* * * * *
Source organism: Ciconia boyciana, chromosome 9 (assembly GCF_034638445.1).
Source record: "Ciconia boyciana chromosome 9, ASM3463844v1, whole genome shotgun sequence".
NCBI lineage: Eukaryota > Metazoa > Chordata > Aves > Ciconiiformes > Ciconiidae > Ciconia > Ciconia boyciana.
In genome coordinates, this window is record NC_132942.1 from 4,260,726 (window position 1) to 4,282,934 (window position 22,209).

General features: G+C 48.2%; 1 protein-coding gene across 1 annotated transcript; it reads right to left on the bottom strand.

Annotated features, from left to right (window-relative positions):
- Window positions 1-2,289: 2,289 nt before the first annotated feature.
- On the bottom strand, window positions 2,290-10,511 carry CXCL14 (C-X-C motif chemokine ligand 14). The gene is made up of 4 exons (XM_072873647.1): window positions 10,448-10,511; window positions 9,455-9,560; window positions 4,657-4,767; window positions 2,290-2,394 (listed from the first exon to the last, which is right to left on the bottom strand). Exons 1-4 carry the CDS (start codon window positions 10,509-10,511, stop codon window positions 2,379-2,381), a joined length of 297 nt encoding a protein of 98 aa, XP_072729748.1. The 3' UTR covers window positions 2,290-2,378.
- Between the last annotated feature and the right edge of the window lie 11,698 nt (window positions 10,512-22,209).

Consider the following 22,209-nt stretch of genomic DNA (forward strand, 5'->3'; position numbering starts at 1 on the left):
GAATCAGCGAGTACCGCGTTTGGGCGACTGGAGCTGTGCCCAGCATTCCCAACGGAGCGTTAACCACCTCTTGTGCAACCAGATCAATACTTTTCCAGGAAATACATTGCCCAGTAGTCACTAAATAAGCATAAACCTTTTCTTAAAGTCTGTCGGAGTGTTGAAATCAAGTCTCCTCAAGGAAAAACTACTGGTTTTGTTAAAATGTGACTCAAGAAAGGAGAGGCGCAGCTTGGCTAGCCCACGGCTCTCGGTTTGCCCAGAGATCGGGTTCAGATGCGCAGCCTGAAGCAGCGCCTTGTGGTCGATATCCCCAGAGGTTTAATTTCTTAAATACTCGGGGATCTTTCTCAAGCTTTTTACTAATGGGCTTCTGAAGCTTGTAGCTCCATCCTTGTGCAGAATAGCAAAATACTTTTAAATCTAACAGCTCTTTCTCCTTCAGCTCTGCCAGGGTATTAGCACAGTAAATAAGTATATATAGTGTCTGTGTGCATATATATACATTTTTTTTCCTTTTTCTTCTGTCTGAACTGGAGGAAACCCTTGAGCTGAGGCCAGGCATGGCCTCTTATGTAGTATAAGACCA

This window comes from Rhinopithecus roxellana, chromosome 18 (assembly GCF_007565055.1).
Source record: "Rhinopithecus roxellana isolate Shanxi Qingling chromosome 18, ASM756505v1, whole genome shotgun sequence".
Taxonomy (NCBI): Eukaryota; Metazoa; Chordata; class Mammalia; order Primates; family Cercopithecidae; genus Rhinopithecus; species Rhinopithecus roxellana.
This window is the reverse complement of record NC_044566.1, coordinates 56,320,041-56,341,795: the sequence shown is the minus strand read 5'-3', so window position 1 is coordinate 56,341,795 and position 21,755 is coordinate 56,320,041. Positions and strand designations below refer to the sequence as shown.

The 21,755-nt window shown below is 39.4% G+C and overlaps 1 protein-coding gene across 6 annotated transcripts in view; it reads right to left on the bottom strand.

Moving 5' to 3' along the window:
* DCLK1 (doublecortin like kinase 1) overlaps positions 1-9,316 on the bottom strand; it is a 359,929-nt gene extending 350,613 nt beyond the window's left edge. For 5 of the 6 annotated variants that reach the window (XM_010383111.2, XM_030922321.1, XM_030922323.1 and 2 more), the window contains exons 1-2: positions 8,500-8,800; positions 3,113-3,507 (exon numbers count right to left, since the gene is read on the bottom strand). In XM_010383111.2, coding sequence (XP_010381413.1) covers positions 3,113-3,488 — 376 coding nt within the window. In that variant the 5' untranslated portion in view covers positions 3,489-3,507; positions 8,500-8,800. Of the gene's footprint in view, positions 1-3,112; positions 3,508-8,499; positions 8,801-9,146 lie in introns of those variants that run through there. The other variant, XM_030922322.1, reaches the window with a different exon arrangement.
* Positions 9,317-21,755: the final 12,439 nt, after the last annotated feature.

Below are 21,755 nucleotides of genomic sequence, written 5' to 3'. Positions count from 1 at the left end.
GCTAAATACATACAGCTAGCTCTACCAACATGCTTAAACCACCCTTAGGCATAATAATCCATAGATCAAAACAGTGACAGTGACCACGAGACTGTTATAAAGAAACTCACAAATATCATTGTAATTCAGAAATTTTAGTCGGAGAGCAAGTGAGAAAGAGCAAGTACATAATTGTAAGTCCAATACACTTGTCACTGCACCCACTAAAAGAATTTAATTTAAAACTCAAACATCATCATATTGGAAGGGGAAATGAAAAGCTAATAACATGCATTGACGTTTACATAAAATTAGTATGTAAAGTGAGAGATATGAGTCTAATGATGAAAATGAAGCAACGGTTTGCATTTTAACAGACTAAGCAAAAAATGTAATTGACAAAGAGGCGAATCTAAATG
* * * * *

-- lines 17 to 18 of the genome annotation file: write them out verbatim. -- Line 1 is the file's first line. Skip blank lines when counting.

Moving 5' to 3' along the window:
* DCLK1 (doublecortin like kinase 1) overlaps positions 1-9,316 on the bottom strand; it is a 359,929-nt gene extending 350,613 nt beyond the window's left edge. For 5 of the 6 annotated variants that reach the window (XM_010383111.2, XM_030922321.1, XM_030922323.1 and 2 more), the window contains exons 1-2: positions 8,500-8,800; positions 3,113-3,507 (exon numbers count right to left, since the gene is read on the bottom strand). In XM_010383111.2, coding sequence (XP_010381413.1) covers positions 3,113-3,488 — 376 coding nt within the window. In that variant the 5' untranslated portion in view covers positions 3,489-3,507; positions 8,500-8,800. Of the gene's footprint in view, positions 1-3,112; positions 3,508-8,499; positions 8,801-9,146 lie in introns of those variants that run through there. The other variant, XM_030922322.1, reaches the window with a different exon arrangement.